As a new teacher, figuring out how to achieve a healthy work-life balance can be a struggle. Many Early Career Teachers start working in education because they hope to make an impact on children and their learning, but they can sometimes face expectations that seem impossible to live up to.


In their Teacher Wellbeing Index, Education Support found that 70% of teachers and education staff said workload was the main reason for thinking about leaving their jobs.


However, finding the sweet spot between achievement and work-life balance can help teachers build a happy and healthy career in education. Read our top tips on how to look after your well-being as a new teacher. 

Respect your time and set boundaries



A lot of teachers are hard workers – staying up hours after school finishes to help students and marking papers over the weekends. It is important to recognise that you cannot attend every school event or plan countless school trips.


Instead, focus on what will have the most impact on your student’s success. When the school day ends, allow yourself time to unwind and recharge. Create a designated workspace for planning and grading and leave it behind when you step away.

Plan ahead



Planning out the weeks ahead can help you feel more in control of your time and makes it easier to achieve a healthy work-life balance. Create a realistic schedule that accounts for teaching, planning, and personal time. Prioritise tasks based on importance and deadlines, allowing you to maintain control over your workload.


As a teacher, you will have lots of different tasks – from lesson planning to marking work. There are many resources that you can use to help you stay organised. For example, Twinkl’s marking timetable is an easy way for you to track your tasks for the day. If you prefer, stick to a diary or planner – use whichever tools work best for you. There are also lots of online monthly calendars and to-do lists you can use to organise your days. A lot of these templates are interactive, so you don’t even need to print them!


Mastering the art of lesson planning will also allow you to achieve a better work-life balance. Read our page on lesson planning for new teachers here.

Learn to say no



While enthusiasm is commendable, it’s okay to say no when necessary. Teachers are often reluctant to say no, but it is essential. Overcommitting can lead to burnout.


Assess your capacity realistically and focus on tasks that align with your priorities and goals. This is a key part of learning how you can achieve a healthy work-life balance.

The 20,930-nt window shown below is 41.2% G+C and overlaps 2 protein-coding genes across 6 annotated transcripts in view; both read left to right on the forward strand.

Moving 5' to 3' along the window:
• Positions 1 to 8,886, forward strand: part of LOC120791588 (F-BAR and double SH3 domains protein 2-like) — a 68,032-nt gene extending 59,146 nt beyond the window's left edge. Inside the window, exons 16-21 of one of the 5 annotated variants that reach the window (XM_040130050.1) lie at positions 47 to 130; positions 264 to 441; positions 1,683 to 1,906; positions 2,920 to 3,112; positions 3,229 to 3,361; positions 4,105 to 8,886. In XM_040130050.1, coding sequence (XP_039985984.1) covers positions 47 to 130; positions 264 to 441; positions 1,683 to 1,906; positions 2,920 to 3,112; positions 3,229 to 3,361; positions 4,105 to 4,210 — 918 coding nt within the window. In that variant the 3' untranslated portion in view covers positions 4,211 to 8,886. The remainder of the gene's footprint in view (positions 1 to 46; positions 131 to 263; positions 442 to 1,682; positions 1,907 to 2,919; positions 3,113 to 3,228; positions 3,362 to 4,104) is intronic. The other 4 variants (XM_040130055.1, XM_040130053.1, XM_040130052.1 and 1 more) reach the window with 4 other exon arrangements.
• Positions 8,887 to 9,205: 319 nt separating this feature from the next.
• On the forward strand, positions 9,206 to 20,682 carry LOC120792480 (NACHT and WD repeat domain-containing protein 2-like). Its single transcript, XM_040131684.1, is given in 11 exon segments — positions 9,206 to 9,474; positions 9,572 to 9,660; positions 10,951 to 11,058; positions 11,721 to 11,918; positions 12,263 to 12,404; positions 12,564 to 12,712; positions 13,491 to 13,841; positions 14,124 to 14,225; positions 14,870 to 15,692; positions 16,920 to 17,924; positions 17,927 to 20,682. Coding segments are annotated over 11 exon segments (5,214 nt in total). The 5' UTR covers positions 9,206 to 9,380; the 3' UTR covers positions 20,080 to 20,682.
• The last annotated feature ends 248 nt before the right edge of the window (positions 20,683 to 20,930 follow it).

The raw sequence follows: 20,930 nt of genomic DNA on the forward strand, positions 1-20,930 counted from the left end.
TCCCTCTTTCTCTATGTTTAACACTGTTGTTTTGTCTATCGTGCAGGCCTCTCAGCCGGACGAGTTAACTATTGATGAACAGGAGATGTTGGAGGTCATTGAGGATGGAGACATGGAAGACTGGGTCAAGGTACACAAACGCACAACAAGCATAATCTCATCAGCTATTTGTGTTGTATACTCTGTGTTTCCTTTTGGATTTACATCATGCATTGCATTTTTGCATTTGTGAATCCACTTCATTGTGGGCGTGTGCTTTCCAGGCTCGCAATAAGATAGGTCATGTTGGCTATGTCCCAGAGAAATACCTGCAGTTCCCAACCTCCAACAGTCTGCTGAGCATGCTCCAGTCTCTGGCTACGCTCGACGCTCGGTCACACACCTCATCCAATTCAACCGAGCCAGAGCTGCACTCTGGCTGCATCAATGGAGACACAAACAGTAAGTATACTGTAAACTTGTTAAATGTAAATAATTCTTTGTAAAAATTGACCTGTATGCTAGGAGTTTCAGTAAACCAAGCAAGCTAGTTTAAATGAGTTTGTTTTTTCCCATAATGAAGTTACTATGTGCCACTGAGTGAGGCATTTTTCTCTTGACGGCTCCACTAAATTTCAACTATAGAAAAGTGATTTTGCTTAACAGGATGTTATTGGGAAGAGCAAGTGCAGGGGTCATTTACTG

Delegate when possible



If you have the opportunity, delegate certain tasks. Whether it’s collaborating with colleagues or involving students in classroom responsibilities, sharing the load can lighten the burden and can promote your well-being.


By entrusting certain responsibilities to others, teachers can gain the gift of more time. This time can then be redirected towards self-care, lesson planning and time for socialisation.

Schedule time for friends and self-care



Some teachers may feel guilty for taking time off to rest, but rest is not a luxury; it’s a necessity. It allows you to function to the best of your abilities. Taking time for yourself or spending time with friends is a key part of doing your job well as it prevents burnout.


With all the pressures teachers face, taking time to switch off is essential. Your basic needs need to be met before you can give energy to others around you at work.


Schedule some time during the day for self-care – whether it’s reading, exercising, or spending time with loved ones. This way, you’re making a commitment to yourself and blocking out some time in your calendar to do something that will help you feel re-energised and refreshed. For some inspiration, check out some ideas in this blog on self-care.

Switch off your electronics



With online and email education platforms like Schoology, parents and students can connect with teachers at any time. Although this can be useful, it is important to shut off after a tiring day at work. Avoid replying to students and answering emails in the evenings as this can keep you awake and compromise your sleep. Let your students know that after 7pm, you will no longer reply to any messages or posts.


It can also be a good idea to set a time to switch all your electronics off. Although it can be difficult at first, reducing technology use at night can have a profound impact on your emotional and mental health along with your energy levels.

Get enough sleep



A lack of sleep can be detrimental to your well-being. Getting 8 hours of sleep a day is essential to help the body recover from stress the day brings and can improve your problem-solving abilities, decision making and memory. Burnout and a lack of sleep often go hand in hand.


Instead of staying up late, put your work down and have a good night’s sleep.

Be kind to yourself



Do you put too much pressure on yourself to be perfect? As teachers, it’s easy to fixate on small things – the lesson that didn’t go quite as well as we’d hoped or the email that should go out today.


Sometimes you just have to let it go and accept that perfection is an unattainable goal. It’s okay if every lesson doesn’t go according to plan or if you had a slip up at work. Embrace imperfection, learn from challenges, and move forward.


Click here for useful information to help you realise what is good enough, as opposed to striving for an unattainable level of achievement.

Learning how to achieve a healthy work-life balance as a teacher, particularly new teachers, can be tough. There are several benefits to achieving this state of well-being like improved job satisfaction and reduced burnout. It can even contribute to better outcomes for your students!


By incorporating these tips into your routine, you’ll not only thrive in your career but also relish the joy and fulfilment that teaching brings.